In fact, the policing, immigration and criminal justice systems show us how race and racial inequality is made every day, in front of our eyes. On 20 May, five days before George Floyd’s murder reverberated around the world, Simeon Francis, a 35-year-old Black man from Torquay, Devon, was found dead in a police cell. His name is now added to the over 1700 who have died in police custody in Britain since 1990, for which there has not been a single conviction. The law is not neutral; it protects the racist inequalities which are baked into capitalist society, criminalising sections of the working class and racial minorities.
While paying cursory lip service to ‘the cause’ of the protesters, the Government’s strategy for containing the movement on the streets has been to meet it with ideological attacks and violent repression. By smearing the more militant demonstrations in London as having been ‘subverted by thuggery’ they hope to isolate it from its wider support across the country. Justice secretary Robert Buckland has instructed magistrates to fast-track court proceedings in order to jail people accused of vandalism, criminal damage or assaulting a police officer within 24 hours of their arrest.
We’ve been here before. Keir Starmer used to be Director of Public Prosecutions, the head of the Crown Prosecution Service. In 2011, courts ran overnight to speed up the prosecution of young people who took part in the ‘London riots’ in response to the police shooting of Mark Duggan in Tottenham, including those who ‘incited rioting’ on social media. In many cases these prosecutions were accompanied by the eviction of activists’ families from social housing as a ‘deterrent’ – a form of collective punishment.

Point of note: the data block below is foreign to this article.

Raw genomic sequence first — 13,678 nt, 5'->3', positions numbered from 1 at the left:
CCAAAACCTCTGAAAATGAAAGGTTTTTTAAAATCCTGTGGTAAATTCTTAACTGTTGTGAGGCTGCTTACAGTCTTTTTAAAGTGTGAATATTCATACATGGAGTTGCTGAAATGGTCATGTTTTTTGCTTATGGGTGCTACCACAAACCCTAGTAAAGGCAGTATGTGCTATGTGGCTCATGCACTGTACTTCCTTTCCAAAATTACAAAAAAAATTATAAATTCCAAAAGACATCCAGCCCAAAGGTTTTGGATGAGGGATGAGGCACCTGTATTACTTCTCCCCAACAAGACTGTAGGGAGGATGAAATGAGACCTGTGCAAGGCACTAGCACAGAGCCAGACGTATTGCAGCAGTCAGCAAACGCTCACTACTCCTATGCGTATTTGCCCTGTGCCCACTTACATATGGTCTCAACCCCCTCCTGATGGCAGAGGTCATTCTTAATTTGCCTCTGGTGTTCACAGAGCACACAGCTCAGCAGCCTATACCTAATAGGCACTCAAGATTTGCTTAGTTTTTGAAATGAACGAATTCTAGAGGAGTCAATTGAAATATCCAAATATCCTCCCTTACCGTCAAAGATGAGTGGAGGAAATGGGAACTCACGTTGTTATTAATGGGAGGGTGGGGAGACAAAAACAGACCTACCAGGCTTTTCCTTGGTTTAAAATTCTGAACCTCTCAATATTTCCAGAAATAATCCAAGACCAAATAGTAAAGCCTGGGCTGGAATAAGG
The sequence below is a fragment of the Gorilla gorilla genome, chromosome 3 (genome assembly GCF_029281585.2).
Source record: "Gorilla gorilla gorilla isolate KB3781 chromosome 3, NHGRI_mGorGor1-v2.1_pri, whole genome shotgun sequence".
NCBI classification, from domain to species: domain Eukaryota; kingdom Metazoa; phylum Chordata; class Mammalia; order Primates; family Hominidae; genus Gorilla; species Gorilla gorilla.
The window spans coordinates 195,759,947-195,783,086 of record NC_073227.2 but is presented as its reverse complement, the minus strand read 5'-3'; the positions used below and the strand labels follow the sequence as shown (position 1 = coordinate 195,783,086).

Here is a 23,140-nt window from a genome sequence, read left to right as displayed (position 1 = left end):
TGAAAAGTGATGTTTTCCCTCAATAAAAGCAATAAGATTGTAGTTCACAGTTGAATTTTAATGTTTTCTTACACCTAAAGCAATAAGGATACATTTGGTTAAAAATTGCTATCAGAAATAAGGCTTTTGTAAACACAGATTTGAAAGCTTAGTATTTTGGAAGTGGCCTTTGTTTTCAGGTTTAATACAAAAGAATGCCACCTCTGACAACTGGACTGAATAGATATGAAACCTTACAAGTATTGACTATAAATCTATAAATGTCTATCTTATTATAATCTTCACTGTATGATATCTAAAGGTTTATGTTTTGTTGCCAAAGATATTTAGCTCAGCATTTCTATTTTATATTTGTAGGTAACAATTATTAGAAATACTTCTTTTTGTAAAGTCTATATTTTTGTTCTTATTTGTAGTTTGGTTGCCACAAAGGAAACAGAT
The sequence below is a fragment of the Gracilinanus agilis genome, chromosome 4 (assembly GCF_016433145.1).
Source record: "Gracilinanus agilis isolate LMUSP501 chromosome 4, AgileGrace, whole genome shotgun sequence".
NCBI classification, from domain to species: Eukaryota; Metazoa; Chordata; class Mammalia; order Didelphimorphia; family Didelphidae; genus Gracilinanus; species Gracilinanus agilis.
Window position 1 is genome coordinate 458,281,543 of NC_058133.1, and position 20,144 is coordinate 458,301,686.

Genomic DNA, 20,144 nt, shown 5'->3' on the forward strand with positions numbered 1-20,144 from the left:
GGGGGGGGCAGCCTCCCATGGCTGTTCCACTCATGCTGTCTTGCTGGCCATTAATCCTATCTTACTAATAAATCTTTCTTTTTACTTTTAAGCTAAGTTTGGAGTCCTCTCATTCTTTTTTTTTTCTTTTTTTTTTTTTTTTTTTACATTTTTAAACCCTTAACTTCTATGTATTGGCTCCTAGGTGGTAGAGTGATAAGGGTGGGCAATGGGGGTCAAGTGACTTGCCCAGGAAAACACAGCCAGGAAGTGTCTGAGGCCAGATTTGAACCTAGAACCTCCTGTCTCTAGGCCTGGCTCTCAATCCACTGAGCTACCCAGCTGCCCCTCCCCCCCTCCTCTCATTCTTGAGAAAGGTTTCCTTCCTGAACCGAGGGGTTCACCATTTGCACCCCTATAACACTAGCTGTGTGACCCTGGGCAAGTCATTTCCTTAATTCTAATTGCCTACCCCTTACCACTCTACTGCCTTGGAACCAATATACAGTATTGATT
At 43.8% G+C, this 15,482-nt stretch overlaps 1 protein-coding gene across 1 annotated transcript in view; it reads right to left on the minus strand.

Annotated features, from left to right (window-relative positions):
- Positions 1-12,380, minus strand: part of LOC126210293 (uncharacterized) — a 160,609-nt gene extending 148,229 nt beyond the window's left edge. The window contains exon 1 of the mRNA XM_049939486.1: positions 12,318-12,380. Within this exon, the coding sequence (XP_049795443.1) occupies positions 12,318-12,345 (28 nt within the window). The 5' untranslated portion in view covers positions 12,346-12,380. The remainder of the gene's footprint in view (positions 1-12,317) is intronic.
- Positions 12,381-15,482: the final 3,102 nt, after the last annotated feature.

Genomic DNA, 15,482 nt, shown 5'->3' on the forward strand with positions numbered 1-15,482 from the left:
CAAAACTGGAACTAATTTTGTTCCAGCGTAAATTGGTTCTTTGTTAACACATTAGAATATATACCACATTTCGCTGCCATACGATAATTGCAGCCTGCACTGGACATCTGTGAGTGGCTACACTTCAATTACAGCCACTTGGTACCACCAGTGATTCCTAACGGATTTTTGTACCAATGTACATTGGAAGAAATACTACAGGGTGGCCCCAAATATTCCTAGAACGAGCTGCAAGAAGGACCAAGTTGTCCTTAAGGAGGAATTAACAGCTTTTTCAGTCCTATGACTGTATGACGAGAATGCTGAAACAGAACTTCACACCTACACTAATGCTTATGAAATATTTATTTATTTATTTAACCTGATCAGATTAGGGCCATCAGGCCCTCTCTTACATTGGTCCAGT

In stark contrast to the harsh treatment of Black youth who took to the streets, Starmer proved consistently unwilling to prosecute state actors for murdering civilians in cold blood. In 2009 Starmer approved the decision not to prosecute a single police officer for the extra-judicial execution of Jean Charles de Menezes on the London underground, despite a long campaign by his family for justice. Officers opened fire on de Menezes, a Brazilian man, after he boarded a train at Stockwell Station, firing seven bullets in his head after restraining him. Officers claimed that de Menezes was a likely suspect for the previous day’s terror attacks because he was behaving ‘suspiciously’ and ‘had Mongolian eyes’.
Starmer also infamously refused to prosecute police over the death of Ian Tomlinson, who died of a heart attack after being struck by police at the 2009 G-20 Summit protests. The Metropolitan Police Service paid Tomlinson’s family an undisclosed sum and acknowledged that police actions had caused Tomlinson’s death.
In 2009 and 2011 Starmer upheld the regime of state repression and violence. Today, he is hiding behind platitudes and the more respectable side of the conversation about statues and history. The battle lines are being drawn between the defenders of a racist social order and anti-racist protesters, between the state and the BLM movement. While thousands of Labour members have spoken out and taken action in support of BLM, the Labour leadership is not only avoiding the question of state racism, but siding with a racist ‘law and order’ agenda.